I am the only licensed polygraph expert who has ever told the truth about the polygraph, and the truth is, the polygraph is not a "lie detector". I have been telling the truth about the scam called lie detection for almost forty years now in hopes of destroying the dangerous myth of "lie detection". Carl Sagan said, "If it can be destroyed by the truth, it deserves to be destroyed by the truth." I was instrumental in destroying a large part of the polygraph industry by getting most polygraph testing outlawed in the private sector. In 1988, with the passage of the EMPLOYEE POLYGRAPH PROTECTION ACT, administering polygraph tests actually became a federal crime! Even the U.S. Supreme Court refused to admit polygraph results into evidence, and ironically it was the U.S. Justice Department who argued that the polygraph results were not reliable and should not be admitted into evidence! I was a member of the Office of Technology Assessment, (an investigative arm of the U.S. Congress), studying the validity and reliability of the polygraph - our report basically said it was worthless as a "lie detector". I also testified in the U.S. Congress in support of the EPPA. Here is an interesting piece of historical trivia: When I testified in Congress, I put my manual, HOW TO STING THE POLYGRAPH into the Congressional Record, and the Senators and Representatives distributed more copies of my manual between 1984 and 1988 than anyone has ever distributed - including me! They sent them out by the tens of thousands in response to requests from constituents. But, there were exclusions written into the law that allowed the government - local state and federal - to continue to use the polygraph. They attempt to justify these exclusions on the grounds that the government needs this tool to protect national security and the law enforcement officials need it to protect the integrity of the criminal justice system. I have proved the polygraph is not a "lie detector" - the Congress, the Justice Department, the OTA, and all those with any scientific credibility agree with me - so there is no justification for the government to continue to use it on the pretext that it protects our national security or the integrity of the criminal justice system.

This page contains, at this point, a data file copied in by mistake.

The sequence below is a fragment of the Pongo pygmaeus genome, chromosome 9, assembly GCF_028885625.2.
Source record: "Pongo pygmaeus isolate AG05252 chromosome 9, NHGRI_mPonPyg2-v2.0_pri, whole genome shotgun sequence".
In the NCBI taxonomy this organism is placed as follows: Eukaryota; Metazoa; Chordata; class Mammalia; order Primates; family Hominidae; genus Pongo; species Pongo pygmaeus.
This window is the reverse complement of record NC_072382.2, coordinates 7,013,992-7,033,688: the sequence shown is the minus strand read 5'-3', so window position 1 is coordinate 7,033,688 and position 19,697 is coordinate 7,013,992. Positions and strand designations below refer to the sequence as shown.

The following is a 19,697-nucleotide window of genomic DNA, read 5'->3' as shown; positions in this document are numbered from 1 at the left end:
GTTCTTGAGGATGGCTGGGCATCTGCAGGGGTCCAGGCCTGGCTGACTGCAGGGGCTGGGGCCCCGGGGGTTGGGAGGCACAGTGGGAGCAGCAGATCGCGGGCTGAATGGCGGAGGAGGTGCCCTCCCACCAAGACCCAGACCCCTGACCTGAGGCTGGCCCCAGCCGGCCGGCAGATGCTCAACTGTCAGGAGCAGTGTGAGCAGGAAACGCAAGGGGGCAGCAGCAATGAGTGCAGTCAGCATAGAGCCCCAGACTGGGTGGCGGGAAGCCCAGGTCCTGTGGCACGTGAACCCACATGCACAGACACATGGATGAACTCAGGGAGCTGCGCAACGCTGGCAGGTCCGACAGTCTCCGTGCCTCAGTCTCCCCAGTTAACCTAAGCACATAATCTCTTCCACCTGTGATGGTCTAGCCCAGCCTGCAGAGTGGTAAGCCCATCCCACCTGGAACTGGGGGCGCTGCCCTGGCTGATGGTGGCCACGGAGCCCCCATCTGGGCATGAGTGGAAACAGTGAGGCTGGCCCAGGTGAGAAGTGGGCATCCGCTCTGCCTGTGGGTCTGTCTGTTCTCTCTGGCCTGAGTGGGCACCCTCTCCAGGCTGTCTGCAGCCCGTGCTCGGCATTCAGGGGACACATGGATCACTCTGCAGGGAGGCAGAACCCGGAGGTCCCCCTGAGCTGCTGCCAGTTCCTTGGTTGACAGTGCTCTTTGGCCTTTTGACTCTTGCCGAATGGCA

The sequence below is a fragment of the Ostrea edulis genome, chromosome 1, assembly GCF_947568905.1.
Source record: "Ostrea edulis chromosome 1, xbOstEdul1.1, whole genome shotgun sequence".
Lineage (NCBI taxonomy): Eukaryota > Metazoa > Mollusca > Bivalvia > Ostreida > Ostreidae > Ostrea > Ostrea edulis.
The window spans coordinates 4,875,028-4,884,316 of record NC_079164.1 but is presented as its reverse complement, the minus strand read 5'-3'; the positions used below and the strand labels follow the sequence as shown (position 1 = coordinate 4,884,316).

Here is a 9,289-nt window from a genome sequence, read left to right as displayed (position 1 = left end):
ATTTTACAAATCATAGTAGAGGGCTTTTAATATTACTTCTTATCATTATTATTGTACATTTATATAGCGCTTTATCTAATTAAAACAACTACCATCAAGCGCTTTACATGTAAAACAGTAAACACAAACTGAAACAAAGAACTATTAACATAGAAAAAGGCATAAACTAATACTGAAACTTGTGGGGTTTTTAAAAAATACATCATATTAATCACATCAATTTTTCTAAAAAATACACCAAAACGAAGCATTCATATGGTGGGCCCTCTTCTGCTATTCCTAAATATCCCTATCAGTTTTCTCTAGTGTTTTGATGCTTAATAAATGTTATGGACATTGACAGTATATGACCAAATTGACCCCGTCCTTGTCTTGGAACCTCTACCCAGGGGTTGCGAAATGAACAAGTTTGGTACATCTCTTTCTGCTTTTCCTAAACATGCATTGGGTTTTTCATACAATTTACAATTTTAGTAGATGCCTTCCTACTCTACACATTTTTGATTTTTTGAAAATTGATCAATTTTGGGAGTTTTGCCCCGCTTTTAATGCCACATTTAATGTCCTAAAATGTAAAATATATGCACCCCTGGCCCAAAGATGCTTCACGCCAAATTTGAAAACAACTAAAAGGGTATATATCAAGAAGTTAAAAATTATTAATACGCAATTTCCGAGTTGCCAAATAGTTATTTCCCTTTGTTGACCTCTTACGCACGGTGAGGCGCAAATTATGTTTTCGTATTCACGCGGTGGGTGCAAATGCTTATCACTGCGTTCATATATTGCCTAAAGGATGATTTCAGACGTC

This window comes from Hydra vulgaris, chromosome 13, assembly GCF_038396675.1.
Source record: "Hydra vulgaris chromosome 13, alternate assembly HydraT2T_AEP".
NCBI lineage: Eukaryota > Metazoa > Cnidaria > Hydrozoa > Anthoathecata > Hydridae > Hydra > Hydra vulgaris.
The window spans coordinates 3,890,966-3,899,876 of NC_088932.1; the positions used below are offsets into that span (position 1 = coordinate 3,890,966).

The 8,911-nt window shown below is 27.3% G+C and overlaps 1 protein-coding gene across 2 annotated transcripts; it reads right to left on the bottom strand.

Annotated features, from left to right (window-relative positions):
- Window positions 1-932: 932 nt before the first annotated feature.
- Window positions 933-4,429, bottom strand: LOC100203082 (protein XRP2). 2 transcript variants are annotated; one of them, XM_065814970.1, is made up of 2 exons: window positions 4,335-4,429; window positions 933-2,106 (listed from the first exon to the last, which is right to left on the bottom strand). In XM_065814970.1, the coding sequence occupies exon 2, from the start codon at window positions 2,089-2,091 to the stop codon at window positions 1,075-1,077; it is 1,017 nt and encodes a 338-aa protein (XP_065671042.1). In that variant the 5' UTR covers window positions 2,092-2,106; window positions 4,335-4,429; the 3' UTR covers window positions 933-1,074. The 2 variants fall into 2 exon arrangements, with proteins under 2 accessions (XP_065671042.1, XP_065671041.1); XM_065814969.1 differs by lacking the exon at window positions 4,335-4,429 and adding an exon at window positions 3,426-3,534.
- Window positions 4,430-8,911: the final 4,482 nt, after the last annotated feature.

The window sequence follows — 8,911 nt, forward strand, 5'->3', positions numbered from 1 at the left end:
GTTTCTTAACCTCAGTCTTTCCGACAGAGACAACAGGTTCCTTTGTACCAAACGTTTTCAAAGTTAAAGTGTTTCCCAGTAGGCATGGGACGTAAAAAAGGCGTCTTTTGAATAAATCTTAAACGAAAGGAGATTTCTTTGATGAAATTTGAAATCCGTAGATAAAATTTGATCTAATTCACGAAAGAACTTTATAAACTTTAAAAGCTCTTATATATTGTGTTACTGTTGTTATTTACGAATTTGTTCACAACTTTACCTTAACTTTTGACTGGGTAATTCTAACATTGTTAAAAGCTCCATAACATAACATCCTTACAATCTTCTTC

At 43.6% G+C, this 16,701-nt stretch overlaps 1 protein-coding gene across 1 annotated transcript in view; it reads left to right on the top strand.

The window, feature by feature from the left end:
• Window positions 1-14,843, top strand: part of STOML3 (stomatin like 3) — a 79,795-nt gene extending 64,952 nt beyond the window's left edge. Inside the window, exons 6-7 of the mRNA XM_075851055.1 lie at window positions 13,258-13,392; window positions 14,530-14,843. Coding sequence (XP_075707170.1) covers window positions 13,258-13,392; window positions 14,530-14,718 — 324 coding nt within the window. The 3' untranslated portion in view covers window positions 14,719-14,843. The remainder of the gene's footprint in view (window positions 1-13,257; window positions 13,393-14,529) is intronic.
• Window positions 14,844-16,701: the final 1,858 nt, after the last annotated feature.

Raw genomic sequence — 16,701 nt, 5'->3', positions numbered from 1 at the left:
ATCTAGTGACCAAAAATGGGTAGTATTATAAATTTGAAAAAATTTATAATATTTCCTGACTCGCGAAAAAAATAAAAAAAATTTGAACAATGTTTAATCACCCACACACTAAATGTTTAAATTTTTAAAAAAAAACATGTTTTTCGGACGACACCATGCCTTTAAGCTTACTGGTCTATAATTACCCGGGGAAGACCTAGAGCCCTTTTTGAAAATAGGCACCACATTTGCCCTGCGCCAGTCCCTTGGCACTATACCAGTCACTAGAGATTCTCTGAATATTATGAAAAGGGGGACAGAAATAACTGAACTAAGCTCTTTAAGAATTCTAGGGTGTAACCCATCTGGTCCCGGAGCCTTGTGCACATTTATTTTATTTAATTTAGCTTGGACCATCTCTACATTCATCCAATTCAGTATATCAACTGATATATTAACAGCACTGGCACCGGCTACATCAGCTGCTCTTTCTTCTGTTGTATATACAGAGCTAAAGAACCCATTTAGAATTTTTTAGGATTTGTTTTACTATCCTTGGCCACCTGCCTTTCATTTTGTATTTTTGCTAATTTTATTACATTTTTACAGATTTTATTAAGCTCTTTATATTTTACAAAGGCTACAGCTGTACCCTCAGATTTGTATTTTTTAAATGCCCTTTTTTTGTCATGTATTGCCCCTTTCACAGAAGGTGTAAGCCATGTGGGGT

It is FOOLISH and DANGEROUS to use the polygraph as "lie detector" - the theory of "lie detection" is nothing but junk science. It is based on a faulty scientific premise. The polygraph operators have the audacity to say that there is such a thing as a "reaction indicative of deception", when I can prove that "lying reaction" is simply a nervous reaction commonly referred to as the fight or flight syndrome. In fact, the polygraph is nothing but a psychological billy club that is used to coerce a person into making admissions or confessions. It is FOOLISH and DANGEROUS for government agencies to rely on the polygraph to "test" applicants, or to conduct any type of investigations relating to national security. It is FOOLISH and DANGEROUS for the criminal justice system to rely on an instrument that has been thoroughly discredited to determine whether or not a person is truthful or deceptive, or to use it to guide their investigations in any way - especially when the results cannot even be used as evidence in a court of law! And it is FOOLISH and DANGEROUS for anyone to believe they will pass their polygraph "test" if they just tell the truth! When you factor in all the damage done to people who are falsely branded as liars by these con men and their unconscionable conduct, this fraud of "lie detection" perpetrated by the polygraph industry should be a federal crime! The protection provided to some people by the EPPA should be extended to protect everyone from this insidious Orwellian instrument of torture! Shame on anyone who administers these "tests" - and shame on the government for continuing to allow this state sponsored sadism!

Posted by: Doug Williams | Aug 29, 2014 11:01:25 AM